When note-taking for consecutive interpreting is mentioned the first thing that student interpreters ask about are symbols. And although it is true that knowing a reasonable number of very useful symbols can make our lives much easier, please don’t forget that symbols are relatively unimportant and certainly not a panacea for consecutive interpreting problems. If you don’t have a structured, consistent and meaningful note-taking system then no amount of symbols is going to help you.
“At advanced levels, where grammar has been more or less mastered, the main difference between foreign students and native speakers is that the latter have been exposed to their language for many years, over thousands and thousands of hours. As a result they have a wider cultural and contextual understanding of the language, a wider vocabulary and a commands of a wider range of registers. Constant contact with the language and the subjects that are discussed in that language mean that native-speakers have a huge head start on foreign learners.” (From Conference Interpreting – a Student’s Practice book, Andrew Gillies)
“Intonation is not a luxury. It’s a crucial part of communicating well. Getting it wrong in languages with little or no verb conjugation or noun declension (like English) can lead to being understood less well. The moral of the story… make an effort to speak normally and with normal intonation patterns when in the booth. Record yourself onto a dictaphone to check how you’re doing”. [Read more…]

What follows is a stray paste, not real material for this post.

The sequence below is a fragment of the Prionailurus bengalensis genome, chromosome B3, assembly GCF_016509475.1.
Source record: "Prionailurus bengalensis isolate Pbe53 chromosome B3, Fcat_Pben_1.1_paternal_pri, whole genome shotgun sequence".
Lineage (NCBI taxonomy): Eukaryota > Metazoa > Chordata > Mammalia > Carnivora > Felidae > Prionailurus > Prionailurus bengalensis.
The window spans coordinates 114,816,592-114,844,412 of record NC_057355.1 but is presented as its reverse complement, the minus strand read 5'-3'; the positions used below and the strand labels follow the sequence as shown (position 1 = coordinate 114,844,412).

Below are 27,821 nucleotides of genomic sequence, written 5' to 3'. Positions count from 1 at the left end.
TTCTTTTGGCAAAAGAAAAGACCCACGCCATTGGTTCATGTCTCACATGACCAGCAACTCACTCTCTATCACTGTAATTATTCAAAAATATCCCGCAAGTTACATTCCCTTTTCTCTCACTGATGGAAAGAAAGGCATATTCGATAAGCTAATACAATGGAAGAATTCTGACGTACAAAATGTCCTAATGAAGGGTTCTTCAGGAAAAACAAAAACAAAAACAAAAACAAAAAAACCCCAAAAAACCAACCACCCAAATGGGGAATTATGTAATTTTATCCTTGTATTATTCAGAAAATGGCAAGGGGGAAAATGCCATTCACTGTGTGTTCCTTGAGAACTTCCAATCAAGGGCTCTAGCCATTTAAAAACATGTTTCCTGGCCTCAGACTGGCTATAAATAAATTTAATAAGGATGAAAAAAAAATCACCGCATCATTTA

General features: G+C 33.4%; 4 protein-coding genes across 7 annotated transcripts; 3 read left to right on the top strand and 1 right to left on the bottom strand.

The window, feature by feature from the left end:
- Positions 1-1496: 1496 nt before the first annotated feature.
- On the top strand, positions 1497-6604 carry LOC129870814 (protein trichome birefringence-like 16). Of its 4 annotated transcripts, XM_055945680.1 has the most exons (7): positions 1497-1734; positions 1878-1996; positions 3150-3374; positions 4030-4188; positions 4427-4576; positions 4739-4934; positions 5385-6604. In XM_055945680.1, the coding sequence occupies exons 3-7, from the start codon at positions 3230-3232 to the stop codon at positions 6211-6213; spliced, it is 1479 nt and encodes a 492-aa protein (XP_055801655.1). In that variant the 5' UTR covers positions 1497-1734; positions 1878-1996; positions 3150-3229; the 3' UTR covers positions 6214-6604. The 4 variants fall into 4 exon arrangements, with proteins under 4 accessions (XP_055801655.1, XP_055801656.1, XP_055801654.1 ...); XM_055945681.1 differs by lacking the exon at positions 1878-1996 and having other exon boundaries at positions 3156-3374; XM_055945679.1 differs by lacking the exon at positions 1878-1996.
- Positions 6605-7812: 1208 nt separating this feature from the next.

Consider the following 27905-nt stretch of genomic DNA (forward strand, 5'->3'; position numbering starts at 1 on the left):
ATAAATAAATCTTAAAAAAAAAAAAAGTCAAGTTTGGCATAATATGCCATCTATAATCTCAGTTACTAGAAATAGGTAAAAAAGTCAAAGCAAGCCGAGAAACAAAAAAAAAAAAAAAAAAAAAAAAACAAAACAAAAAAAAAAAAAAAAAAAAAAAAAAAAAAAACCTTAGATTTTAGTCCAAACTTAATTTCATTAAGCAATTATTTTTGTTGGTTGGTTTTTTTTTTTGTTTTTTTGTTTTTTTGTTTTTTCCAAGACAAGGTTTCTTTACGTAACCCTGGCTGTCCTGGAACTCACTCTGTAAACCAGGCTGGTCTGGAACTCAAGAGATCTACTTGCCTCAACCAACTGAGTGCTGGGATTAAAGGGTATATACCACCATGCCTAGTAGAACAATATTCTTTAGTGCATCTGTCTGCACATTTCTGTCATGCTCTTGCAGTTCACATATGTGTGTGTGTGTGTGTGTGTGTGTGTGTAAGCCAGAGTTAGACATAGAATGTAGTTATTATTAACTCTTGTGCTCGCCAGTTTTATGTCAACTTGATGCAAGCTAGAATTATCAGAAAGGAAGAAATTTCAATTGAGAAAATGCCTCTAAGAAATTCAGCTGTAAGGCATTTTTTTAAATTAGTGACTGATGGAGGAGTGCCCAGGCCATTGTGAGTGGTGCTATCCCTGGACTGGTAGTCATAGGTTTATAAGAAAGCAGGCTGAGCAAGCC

‘Analysis’ is often cited as one of the most important skills in consecutive interpreting but it’s one that is less often practised in isolation. [Read more…]
First of all, congratulations for accepting to take part in this public exercise. This is certainly good practice for stress management and an excellent preparation for exams or tests !
Then a few comments about the speech. It is relatively long (over 6 minutes) and relatively easy : the speaker – who is a native- is clear; the structure of her speech is pretty straight forward and the pace not too fast (although not as slow as you would think just listening to her..)
“Although I’m retired from the Commission now I still do a bit of training now and again and I sometimes get asked why students of conference interpreting on university interpretation courses spend so much of their time learning how to do consecutive interpreting when practically all the work they’ll do later as a conference interpreter- assuming they get that far- will consist of simultaneous interpreting.. [Read more…]
WISE (Workshop on Interpreting Skills Exchange) is an intensive practice workshop which operates on a mutually beneficial basis, relying upon the goodwill of those taking part. [Read more…]
The interpreter’s escort duties are many and varied and cannot be fully covered in this brief manual. [Read more…]
EMCI Core Curriculum
- Aims of the Programme
- Core Curriculum
- Course structure and workload
- Admission to the programme
- The final examinations
- Joint programmes
In early 1997 the European Commission’s Joint Interpreting and Conference Service (SCIC) and DGXXII approached the Thematic Network Project in the Area of Languages (SOCRATES-ERASMUS Programme) about the possibility of launching a European pilot project for the joint development of a university programme at advanced level (Masters type) in Conference Interpreting to remedy the shortage of highly qualified conference interpreters, particularly with language combinations which include less widely used and less taught languages. [Read more…]
“Notetaking is a very individual technique. I think it is strongly related to the way the individual interpreter processes information. Most interpreters note down lots of facts, numbers etc. This approach bears the risk of missing the links and coming up with a lot of information which, however, may then be presented in an incoherent way. Also, their active listening may suffer, as they concentrate too much on the notetaking.